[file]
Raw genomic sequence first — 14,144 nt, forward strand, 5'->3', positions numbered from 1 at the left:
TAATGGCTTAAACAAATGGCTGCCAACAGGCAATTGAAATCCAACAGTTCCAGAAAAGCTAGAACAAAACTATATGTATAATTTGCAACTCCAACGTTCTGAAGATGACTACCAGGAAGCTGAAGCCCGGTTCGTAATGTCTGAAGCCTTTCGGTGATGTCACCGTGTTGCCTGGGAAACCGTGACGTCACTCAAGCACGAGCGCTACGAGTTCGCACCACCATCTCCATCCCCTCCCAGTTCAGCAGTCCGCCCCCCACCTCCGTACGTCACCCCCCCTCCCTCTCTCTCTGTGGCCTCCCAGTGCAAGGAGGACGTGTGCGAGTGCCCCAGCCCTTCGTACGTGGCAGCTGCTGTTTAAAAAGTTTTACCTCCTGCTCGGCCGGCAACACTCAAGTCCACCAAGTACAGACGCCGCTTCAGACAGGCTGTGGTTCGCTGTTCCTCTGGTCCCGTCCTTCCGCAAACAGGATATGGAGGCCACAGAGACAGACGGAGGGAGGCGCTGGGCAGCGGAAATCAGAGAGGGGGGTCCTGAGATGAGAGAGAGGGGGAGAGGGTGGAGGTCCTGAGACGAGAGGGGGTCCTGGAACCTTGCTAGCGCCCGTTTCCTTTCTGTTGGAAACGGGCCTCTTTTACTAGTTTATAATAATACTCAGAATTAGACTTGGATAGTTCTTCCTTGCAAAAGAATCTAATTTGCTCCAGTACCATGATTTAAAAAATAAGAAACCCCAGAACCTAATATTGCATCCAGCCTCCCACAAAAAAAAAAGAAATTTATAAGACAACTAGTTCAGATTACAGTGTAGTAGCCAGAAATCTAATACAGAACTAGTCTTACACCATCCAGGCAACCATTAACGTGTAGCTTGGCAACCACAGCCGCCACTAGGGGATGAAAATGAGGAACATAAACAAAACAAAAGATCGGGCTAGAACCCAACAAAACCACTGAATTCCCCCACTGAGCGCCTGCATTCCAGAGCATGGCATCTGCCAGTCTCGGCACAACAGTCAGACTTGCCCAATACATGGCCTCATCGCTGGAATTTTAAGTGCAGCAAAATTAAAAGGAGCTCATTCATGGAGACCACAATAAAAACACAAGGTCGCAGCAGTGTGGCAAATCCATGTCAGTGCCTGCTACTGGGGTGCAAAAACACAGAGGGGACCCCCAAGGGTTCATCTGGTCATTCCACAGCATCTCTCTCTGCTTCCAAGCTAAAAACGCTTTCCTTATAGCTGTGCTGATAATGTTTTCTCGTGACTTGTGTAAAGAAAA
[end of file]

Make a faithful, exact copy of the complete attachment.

Raw genomic sequence first — 14,144 nt, forward strand, 5'->3', positions numbered from 1 at the left:
TAATGGCTTAAACAAATGGCTGCCAACAGGCAATTGAAATCCAACAGTTCCAGAAAAGCTAGAACAAAACTATATGTATAATTTGCAACTCCAACGTTCTGAAGATGACTACCAGGAAGCTGAAGCCCGGTTCGTAATGTCTGAAGCCTTTCGGTGATGTCACCGTGTTGCCTGGGAAACCGTGACGTCACTCAAGCACGAGCGCTACGAGTTCGCACCACCATCTCCATCCCCTCCCAGTTCAGCAGTCCGCCCCCCACCTCCGTACGTCACCCCCCCTCCCTCTCTCTCTGTGGCCTCCCAGTGCAAGGAGGACGTGTGCGAGTGCCCCAGCCCTTCGTACGTGGCAGCTGCTGTTTAAAAAGTTTTACCTCCTGCTCGGCCGGCAACACTCAAGTCCACCAAGTACAGACGCCGCTTCAGACAGGCTGTGGTTCGCTGTTCCTCTGGTCCCGTCCTTCCGCAAACAGGATATGGAGGCCACAGAGACAGACGGAGGGAGGCGCTGGGCAGCGGAAATCAGAGAGGGGGGTCCTGAGATGAGAGAGAGGGGGAGAGGGTGGAGGTCCTGAGACGAGAGGGGGTCCTGGAACCTTGCTAGCGCCCGTTTCCTTTCTGTTGGAAACGGGCCTCTTTTACTAGTTTATAATAATACTCAGAATTAGACTTGGATAGTTCTTCCTTGCAAAAGAATCTAATTTGCTCCAGTACCATGATTTAAAAAATAAGAAACCCCAGAACCTAATATTGCATCCAGCCTCCCACAAAAAAAAAAGAAATTTATAAGACAACTAGTTCAGATTACAGTGTAGTAGCCAGAAATCTAATACAGAACTAGTCTTACACCATCCAGGCAACCATTAACGTGTAGCTTGGCAACCACAGCCGCCACTAGGGGATGAAAATGAGGAACATAAACAAAACAAAAGATCGGGCTAGAACCCAACAAAACCACTGAATTCCCCCACTGAGCGCCTGCATTCCAGAGCATGGCATCTGCCAGTCTCGGCACAACAGTCAGACTTGCCCAATACATGGCCTCATCGCTGGAATTTTAAGTGCAGCAAAATTAAAAGGAGCTCATTCATGGAGACCACAATAAAAACACAAGGTCGCAGCAGTGTGGCAAATCCATGTCAGTGCCTGCTACTGGGGTGCAAAAACACAGAGGGGACCCCCAAGGGTTCATCTGGTCATTCCACAGCATCTCTCTCTGCTTCCAAGCTAAAAACGCTTTCCTTATAGCTGTGCTGATAATGTTTTCTCGTGACTTGTGTAAAGAAAA